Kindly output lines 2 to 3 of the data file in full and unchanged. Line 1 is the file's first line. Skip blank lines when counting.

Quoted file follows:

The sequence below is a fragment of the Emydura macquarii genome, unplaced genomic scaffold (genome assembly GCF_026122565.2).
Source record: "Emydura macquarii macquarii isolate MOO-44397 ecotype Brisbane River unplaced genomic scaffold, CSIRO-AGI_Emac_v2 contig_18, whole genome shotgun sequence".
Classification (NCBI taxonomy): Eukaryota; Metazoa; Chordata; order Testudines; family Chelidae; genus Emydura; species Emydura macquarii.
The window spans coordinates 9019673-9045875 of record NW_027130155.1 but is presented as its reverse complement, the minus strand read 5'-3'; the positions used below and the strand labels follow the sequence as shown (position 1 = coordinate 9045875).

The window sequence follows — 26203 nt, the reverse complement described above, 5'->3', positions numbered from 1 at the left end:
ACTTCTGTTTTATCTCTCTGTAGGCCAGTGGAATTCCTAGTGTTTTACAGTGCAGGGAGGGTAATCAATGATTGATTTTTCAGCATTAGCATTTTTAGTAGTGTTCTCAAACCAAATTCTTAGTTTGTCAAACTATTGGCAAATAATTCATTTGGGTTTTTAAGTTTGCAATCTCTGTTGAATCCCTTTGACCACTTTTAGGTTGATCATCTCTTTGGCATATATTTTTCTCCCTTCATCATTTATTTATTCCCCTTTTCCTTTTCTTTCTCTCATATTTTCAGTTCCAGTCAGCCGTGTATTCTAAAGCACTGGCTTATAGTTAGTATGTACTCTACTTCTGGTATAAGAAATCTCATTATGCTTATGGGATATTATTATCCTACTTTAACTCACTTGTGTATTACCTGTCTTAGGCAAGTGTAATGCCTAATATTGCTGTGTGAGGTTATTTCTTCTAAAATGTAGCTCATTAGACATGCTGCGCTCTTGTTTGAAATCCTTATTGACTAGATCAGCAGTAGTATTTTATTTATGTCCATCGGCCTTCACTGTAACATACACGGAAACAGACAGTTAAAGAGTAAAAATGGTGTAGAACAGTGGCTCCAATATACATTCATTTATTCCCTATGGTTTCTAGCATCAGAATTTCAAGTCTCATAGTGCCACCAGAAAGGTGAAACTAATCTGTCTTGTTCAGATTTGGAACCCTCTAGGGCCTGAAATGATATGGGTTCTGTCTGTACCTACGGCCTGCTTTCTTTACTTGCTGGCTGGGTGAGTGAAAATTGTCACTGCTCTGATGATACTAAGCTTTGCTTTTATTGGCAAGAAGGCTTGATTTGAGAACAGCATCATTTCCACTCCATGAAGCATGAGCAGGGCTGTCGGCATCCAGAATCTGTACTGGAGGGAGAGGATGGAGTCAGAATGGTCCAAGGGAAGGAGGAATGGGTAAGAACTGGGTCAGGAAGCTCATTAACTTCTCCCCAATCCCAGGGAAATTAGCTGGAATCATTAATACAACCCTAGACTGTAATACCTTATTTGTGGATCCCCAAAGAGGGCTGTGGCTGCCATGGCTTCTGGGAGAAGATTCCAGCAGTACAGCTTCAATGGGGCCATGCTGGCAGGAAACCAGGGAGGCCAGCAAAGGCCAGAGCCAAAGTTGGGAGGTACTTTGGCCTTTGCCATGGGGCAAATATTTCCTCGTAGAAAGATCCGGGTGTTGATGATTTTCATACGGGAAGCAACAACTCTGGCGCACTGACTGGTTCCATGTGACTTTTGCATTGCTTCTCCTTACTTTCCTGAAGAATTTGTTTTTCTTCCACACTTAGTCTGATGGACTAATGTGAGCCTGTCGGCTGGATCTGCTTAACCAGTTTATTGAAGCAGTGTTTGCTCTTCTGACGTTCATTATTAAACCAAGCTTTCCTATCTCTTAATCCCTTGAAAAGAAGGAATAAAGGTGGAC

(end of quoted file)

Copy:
Source record: "Emydura macquarii macquarii isolate MOO-44397 ecotype Brisbane River unplaced genomic scaffold, CSIRO-AGI_Emac_v2 contig_18, whole genome shotgun sequence".
Classification (NCBI taxonomy): Eukaryota; Metazoa; Chordata; order Testudines; family Chelidae; genus Emydura; species Emydura macquarii.